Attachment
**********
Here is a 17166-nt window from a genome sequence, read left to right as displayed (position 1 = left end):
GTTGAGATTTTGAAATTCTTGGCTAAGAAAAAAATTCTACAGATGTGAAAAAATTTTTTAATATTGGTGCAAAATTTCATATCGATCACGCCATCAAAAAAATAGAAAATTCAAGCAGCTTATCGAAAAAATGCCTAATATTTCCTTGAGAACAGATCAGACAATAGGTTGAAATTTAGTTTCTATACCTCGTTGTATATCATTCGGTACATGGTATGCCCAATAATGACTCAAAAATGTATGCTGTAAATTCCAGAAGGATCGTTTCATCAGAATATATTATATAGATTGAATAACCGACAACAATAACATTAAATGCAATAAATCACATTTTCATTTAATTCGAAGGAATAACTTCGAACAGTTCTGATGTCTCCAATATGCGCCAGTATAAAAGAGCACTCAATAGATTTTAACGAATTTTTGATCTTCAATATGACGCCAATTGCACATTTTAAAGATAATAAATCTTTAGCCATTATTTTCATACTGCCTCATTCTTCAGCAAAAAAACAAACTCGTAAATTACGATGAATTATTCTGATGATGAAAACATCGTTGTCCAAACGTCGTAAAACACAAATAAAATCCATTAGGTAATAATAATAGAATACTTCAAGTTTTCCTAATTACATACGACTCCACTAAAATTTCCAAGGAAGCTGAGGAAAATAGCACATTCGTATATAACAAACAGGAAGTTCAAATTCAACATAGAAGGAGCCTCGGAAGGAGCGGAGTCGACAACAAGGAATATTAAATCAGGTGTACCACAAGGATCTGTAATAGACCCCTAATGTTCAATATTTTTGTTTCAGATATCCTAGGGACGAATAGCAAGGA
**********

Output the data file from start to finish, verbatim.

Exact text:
Here is a 17166-nt window from a genome sequence, read left to right as displayed (position 1 = left end):
GTTGAGATTTTGAAATTCTTGGCTAAGAAAAAAATTCTACAGATGTGAAAAAATTTTTTAATATTGGTGCAAAATTTCATATCGATCACGCCATCAAAAAAATAGAAAATTCAAGCAGCTTATCGAAAAAATGCCTAATATTTCCTTGAGAACAGATCAGACAATAGGTTGAAATTTAGTTTCTATACCTCGTTGTATATCATTCGGTACATGGTATGCCCAATAATGACTCAAAAATGTATGCTGTAAATTCCAGAAGGATCGTTTCATCAGAATATATTATATAGATTGAATAACCGACAACAATAACATTAAATGCAATAAATCACATTTTCATTTAATTCGAAGGAATAACTTCGAACAGTTCTGATGTCTCCAATATGCGCCAGTATAAAAGAGCACTCAATAGATTTTAACGAATTTTTGATCTTCAATATGACGCCAATTGCACATTTTAAAGATAATAAATCTTTAGCCATTATTTTCATACTGCCTCATTCTTCAGCAAAAAAACAAACTCGTAAATTACGATGAATTATTCTGATGATGAAAACATCGTTGTCCAAACGTCGTAAAACACAAATAAAATCCATTAGGTAATAATAATAGAATACTTCAAGTTTTCCTAATTACATACGACTCCACTAAAATTTCCAAGGAAGCTGAGGAAAATAGCACATTCGTATATAACAAACAGGAAGTTCAAATTCAACATAGAAGGAGCCTCGGAAGGAGCGGAGTCGACAACAAGGAATATTAAATCAGGTGTACCACAAGGATCTGTAATAGACCCCTAATGTTCAATATTTTTGTTTCAGATATCCTAGGGACGAATAGCAAGGA